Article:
Andrew Woodman is a Cabinet Member on North West Leicestershire District Council.
They say what goes around comes around, and the current movement in the debate around gambling suggests that we’re potentially going backwards by a 100 years if some of those in the Gambling Harm APPG get their wish.
Now I do not doubt the good intentions of this group, however the road to hell is paved with good intentions, and some of the proposals coming from MPs associated with the APPG risk damaging not only the gambling companies, but also secondary industries such as horse racing and greyhound racing which employ tens of thousands and rely on betting to fund the sport.
For the benefit of transparency, I am a punter and have been for over 20 years. My interest in the industry has led me to read a book by Jamie Ward about a well-known bookmaker Victor Chandler, and a passage in it strikes me as highly relevant to the debate today. It recalls the world the bookmaker’s grandfather operated in when ‘hundreds of off course betting shops were closed in 1853 on the order of the Government, supposedly to protect innocent punters from dishonest bookies, but really to placate anti-gambling sentiment and control the behaviour of the lower orders.’ It goes on to point out that all prohibition actually achieved was to create a vast illicit off course industry which continued until the shops were legalised again in 1961.
At a recent party conference fringe meeting, one MP floated the idea of a maximum loss of £100 a month, and another stated he felt people were staking too much, and should therefore by subject to affordability checks. Apart from the fact that the 99 per cent plus of punters (thought to be 30 million people) who do not have an issue would be subject to intrusive checks on enjoying a perfectly legal pastime spending their own money, all this will serve to do is empower a black unregulated market, with Whatsapp replacing bookies runners, and a huge loss to revenue to sport and the exchequer. I know for a fact this is already happening and like all prohibition measures (for that is what these are), it will empower the underground market.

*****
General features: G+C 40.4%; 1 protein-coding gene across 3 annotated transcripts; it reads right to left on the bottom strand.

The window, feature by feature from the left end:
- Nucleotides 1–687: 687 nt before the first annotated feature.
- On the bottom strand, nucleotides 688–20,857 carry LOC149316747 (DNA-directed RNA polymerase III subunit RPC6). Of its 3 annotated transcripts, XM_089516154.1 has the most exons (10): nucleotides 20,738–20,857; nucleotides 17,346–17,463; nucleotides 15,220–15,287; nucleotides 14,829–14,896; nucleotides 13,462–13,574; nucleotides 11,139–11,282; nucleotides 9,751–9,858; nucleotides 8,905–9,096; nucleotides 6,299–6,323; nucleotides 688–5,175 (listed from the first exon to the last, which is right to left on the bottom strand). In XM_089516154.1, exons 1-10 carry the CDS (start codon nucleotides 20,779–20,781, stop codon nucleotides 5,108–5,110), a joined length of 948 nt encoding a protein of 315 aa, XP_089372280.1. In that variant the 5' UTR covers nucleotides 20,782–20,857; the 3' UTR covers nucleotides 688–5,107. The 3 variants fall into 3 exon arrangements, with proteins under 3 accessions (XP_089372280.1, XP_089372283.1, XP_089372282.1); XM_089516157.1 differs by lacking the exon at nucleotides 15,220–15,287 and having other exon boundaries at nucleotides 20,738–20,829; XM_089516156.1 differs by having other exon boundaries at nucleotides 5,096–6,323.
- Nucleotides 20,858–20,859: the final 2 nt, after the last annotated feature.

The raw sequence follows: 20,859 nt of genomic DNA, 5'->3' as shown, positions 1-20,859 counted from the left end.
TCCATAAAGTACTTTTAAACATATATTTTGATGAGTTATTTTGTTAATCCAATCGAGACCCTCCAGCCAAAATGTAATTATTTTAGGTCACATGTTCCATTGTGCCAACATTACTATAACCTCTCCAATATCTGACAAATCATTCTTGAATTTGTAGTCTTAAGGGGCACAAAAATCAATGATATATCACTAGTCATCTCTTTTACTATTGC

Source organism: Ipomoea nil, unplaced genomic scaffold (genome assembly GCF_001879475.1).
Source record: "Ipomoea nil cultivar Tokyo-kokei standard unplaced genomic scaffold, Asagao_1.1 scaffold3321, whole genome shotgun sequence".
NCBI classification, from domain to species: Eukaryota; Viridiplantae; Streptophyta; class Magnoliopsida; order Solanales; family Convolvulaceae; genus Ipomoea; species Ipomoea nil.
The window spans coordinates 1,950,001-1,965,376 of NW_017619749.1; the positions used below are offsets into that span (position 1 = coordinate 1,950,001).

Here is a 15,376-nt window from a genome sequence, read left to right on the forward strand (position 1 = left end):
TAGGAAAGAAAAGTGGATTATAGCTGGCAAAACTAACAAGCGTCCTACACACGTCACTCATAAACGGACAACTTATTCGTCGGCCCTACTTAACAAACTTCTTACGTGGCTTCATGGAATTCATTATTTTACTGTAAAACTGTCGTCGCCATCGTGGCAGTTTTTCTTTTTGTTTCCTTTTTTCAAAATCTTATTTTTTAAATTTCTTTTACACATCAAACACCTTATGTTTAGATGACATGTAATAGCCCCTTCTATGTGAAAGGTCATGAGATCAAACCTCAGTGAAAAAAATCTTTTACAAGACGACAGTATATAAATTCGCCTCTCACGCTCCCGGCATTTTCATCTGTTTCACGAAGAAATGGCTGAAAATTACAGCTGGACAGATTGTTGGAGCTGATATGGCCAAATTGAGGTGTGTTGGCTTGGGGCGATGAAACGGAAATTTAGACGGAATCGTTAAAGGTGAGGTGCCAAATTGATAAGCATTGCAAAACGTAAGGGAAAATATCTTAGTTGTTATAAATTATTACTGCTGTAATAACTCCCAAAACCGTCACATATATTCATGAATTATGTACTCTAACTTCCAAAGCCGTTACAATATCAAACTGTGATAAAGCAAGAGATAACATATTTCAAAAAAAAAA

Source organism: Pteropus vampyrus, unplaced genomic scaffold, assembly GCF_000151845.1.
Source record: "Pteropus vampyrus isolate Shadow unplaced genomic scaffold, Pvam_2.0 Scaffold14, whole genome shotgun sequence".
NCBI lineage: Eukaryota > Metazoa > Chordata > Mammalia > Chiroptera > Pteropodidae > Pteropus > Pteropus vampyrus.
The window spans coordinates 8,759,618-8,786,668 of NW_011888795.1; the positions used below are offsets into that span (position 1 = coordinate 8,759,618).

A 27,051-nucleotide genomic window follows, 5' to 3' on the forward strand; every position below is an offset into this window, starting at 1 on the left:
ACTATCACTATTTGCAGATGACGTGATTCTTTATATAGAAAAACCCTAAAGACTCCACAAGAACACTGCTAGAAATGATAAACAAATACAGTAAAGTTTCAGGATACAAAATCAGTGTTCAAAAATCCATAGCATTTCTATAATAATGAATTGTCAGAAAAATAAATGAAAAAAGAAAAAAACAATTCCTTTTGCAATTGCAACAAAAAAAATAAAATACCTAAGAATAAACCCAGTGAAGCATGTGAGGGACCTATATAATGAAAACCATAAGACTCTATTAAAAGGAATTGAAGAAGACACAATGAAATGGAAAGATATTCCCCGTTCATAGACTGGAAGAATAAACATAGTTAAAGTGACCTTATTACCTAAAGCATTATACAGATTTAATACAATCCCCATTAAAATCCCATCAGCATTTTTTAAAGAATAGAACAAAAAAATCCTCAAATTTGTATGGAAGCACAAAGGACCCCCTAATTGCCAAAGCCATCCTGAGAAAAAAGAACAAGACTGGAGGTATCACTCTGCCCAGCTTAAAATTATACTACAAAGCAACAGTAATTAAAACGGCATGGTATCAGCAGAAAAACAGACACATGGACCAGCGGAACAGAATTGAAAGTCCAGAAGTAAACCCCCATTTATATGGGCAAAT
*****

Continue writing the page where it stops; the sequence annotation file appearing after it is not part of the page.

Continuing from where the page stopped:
Then we have the latest idea to deal with problem gambling from the Gambling Commission and that’s the invidious ‘Single Customer View’. Notionally a plan to observe all the accounts held by punters to monitor those who are out of control, but more likely to be used by bookmakers to identify potentially unprofitable customers and ban or restrict their business. Although the Gambling Commission deny this, there are no details forthcoming from them on how this will be managed and by whom. Again, all this risks doing is driving punters to the unregulated black market.
It must be noted that according to the regulator, the rate of problem gambling is now 0.3 per cent, compared to 0.6 per cent at the end of September last year, that’s equivalent to a fall from 340,000 problem gamblers to 170,000 problem gamblers. What’s more, those classed as being at moderate risk of harm also fell significantly, from 1.2 per cent to 0.7 per cent, over the same period.
We Conservatives are seen as being pragmatic. Whether you are pro, anti or ambivalent about gambling, please do take a step back and look at this issue in a rounded way. There are many who would like to see gambling banned, but prohibition is like socialism, it’s been tried and it simply fails, you cannot control people in this way.
Far better to have a functioning betting industry which helps assist those prone to addiction and which contributes to the exchequer and the sports it relies on. The Gambling Commission would be far better served looking at the software bookmakers already used to identify winners (which has closed virtually all my accounts), to spot those at risk of harm, rather than investing in anti-punter big brother solutions. It’s clear the main problems are the unskilled slots and casinos rather than sports betting and it there that the main effort in identifying those at risk of harm should be pursued.